Age was not considered a categorical variable (minimum 4 categories), a continuous variable or a cubic spline. The two first forms showed improved performance of the equation and equivalent accuracy (Box 1).


In this literature review, all analyses and comparisons attempted to determine more accurate TRISS variations in Ps prediction for trauma patients and, consequently, contribute to the quality of assessment of service provided to trauma patients by multidisciplinary teams. Based on that, some aspects of the results obtained should be highlighted.

TRISS has been criticized in the scientific literature for being based on trauma patients in the United States and Canada, presenting regression coefficients related to the reality of these countries(14, 19-28, 31-41, 43-45). These criticisms have led to the development of many studies in which regression coefficients were adjusted to the local reality, considering that, according to some investigators, the predictive value of this score may be maximized when using coefficients adjusted to the studied population(20-27). Unexpectedly, an analysis of all results from these studies did not show a tendency to improved predictive ability with alterations to the coefficients of the equation and brought some uncertainty about the importance of generating TRISS coefficients adjusted to the local reality.

The TRISS calculation uses the RTS, which considers the variables GCS, SBP and RR at admission, preferably at a trauma center(9).

In the last years, a great challenge in RTS calculation is due to the increased number of endotracheal intubations, sedations and neuromuscular paralysis during pre-hospital care, which does not allow the obtaining of the GCS and spontaneous RR scores at admission(14,46). These interventions conducted during pre-hospital care influence the intra-hospital initial evaluation and, consequently, the results of RTS and TRISS.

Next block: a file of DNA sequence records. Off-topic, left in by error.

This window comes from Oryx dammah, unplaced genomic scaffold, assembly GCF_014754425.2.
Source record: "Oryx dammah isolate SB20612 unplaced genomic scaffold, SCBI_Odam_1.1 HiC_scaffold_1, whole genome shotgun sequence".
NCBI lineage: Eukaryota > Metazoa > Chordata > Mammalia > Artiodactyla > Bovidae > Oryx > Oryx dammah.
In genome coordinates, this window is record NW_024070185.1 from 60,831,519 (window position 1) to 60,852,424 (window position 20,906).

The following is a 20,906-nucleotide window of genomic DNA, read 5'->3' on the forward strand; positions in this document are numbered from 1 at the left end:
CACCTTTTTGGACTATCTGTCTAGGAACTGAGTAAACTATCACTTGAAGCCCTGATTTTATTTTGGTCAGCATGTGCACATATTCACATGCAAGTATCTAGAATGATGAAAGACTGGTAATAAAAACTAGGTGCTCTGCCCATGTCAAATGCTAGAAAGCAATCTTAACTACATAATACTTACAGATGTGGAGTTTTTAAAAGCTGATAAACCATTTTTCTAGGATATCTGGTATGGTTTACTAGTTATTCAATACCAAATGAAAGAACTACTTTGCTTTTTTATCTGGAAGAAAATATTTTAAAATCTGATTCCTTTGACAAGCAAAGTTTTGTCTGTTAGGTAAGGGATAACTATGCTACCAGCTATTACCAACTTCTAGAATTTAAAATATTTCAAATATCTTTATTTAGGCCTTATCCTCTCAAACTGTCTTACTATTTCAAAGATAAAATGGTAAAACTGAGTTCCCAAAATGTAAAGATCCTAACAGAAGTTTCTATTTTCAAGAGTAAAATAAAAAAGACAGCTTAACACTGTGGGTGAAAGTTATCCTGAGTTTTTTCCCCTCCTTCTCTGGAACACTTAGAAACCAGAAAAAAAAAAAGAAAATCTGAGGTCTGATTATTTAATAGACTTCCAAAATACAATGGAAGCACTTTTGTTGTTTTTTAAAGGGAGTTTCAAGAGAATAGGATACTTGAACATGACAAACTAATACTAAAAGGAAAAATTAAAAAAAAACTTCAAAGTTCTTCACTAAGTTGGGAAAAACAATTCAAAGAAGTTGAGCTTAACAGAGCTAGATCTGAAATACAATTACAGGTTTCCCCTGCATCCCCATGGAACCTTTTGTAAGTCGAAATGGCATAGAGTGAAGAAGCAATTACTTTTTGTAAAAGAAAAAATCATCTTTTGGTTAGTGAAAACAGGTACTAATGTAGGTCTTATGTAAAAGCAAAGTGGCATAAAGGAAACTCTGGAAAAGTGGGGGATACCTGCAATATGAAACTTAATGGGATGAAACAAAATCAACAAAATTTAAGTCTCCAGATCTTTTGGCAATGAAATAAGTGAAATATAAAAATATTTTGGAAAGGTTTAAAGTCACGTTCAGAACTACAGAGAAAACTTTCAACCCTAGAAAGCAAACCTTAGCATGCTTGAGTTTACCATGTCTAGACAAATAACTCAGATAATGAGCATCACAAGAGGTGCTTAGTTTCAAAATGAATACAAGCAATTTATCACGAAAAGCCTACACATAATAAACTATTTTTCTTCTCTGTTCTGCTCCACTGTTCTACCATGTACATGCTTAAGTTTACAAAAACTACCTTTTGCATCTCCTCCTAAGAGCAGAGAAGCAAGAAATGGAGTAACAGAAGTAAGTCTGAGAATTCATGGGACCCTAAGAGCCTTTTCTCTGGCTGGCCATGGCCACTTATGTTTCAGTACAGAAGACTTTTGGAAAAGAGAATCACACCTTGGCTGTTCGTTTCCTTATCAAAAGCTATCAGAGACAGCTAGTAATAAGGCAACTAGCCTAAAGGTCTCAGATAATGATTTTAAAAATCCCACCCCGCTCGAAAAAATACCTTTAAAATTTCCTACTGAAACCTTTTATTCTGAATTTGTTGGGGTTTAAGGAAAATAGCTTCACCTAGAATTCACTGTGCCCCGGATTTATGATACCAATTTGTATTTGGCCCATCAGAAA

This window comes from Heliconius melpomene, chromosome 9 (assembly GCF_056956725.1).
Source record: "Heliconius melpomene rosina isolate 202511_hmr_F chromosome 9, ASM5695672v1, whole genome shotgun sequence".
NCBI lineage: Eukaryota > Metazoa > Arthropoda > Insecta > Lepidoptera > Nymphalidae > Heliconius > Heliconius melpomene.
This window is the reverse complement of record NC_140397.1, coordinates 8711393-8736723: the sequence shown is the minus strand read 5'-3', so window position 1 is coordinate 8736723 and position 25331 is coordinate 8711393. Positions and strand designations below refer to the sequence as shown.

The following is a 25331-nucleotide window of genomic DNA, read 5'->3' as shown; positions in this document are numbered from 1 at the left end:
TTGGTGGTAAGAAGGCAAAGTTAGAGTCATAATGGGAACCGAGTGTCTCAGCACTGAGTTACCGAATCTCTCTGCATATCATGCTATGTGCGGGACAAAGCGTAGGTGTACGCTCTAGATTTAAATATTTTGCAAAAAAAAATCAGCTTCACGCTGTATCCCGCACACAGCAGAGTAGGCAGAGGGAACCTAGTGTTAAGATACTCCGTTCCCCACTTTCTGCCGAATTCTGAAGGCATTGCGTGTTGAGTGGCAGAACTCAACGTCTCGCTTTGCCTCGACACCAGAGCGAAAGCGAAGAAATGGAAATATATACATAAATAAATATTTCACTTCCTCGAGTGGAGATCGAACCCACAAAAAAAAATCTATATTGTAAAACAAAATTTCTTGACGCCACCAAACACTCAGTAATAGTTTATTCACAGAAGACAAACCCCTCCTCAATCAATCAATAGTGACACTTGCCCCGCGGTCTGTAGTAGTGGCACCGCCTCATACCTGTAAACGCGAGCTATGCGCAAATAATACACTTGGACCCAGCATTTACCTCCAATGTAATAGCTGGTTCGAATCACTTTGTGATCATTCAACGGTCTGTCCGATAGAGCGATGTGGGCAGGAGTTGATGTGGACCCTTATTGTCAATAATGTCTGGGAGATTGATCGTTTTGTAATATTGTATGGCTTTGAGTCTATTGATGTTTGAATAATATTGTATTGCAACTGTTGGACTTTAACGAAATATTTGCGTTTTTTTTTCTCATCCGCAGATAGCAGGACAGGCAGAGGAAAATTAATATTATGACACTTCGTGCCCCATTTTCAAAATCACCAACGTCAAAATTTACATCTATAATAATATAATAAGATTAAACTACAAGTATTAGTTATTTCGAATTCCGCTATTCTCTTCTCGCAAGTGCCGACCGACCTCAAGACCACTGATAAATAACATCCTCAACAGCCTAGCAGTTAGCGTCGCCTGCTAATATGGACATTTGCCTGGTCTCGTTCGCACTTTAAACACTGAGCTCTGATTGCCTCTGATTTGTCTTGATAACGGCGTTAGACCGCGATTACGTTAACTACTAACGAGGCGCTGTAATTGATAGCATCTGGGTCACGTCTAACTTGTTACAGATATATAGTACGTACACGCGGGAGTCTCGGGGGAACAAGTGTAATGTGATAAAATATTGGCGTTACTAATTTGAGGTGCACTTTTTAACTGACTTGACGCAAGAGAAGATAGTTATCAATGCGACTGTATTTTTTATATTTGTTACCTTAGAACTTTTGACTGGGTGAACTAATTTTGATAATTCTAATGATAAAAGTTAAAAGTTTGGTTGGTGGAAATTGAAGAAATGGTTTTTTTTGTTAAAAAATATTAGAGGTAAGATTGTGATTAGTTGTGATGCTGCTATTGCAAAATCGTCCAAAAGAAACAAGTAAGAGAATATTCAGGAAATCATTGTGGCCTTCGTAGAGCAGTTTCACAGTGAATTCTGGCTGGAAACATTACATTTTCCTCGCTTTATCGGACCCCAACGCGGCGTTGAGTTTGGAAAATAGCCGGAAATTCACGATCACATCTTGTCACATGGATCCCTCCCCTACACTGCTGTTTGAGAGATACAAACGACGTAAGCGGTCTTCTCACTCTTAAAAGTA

Studies have shown patients submitted to endotracheal intubation, when analyzed separately, have the most severe traumas and a high mortality rate; consequently, the exclusion of these patients generates a bias in the service quality assessment(10, 14, 46). In addition, resources like assigning score one to MRV for intubated patients or considering scene values have not improved TRISS performance(36).

In the literature, several studies included variables GCS or BMR, SBP, RR and SpO2 in the models and excluded RTS from the regression equation, as these parameters exclude more serious patients from the analyses of survival probability (intubated patients)(14,47-48)In the analyses of comparisons between the original TRISS and modified models, improved performance of TRISS was obtained when the RTS was removed from the model and replaced with parameters GCS, BMR, SBP and RR in the equation; however, in several studies, such replacement did not increase the predictive ability of TRISS; this predictive ability remained equivalent to the original TRISS or became worse. Such results show uncertainty regarding the performance of these parameters and indicate that further studies are required to analyze the physiological components in Ps prediction for trauma patients.

To improve the TRISS ability of Ps prediction, some alterations to the anatomical parameter of this score have also been proposed by scientific publications, but the results have not always led to improved performance. The NISS, a new version of ISS, seems to replace the original score with advantages(49); however, the NISS ability to improve the TRISS performance has not been clearly established in the literature yet. It should be noted that the NISS simplifies the ISS calculation and this fact alone should indicate its use in the equation, considering that the literature so far has shown this replacement does not affect the TRISS performance.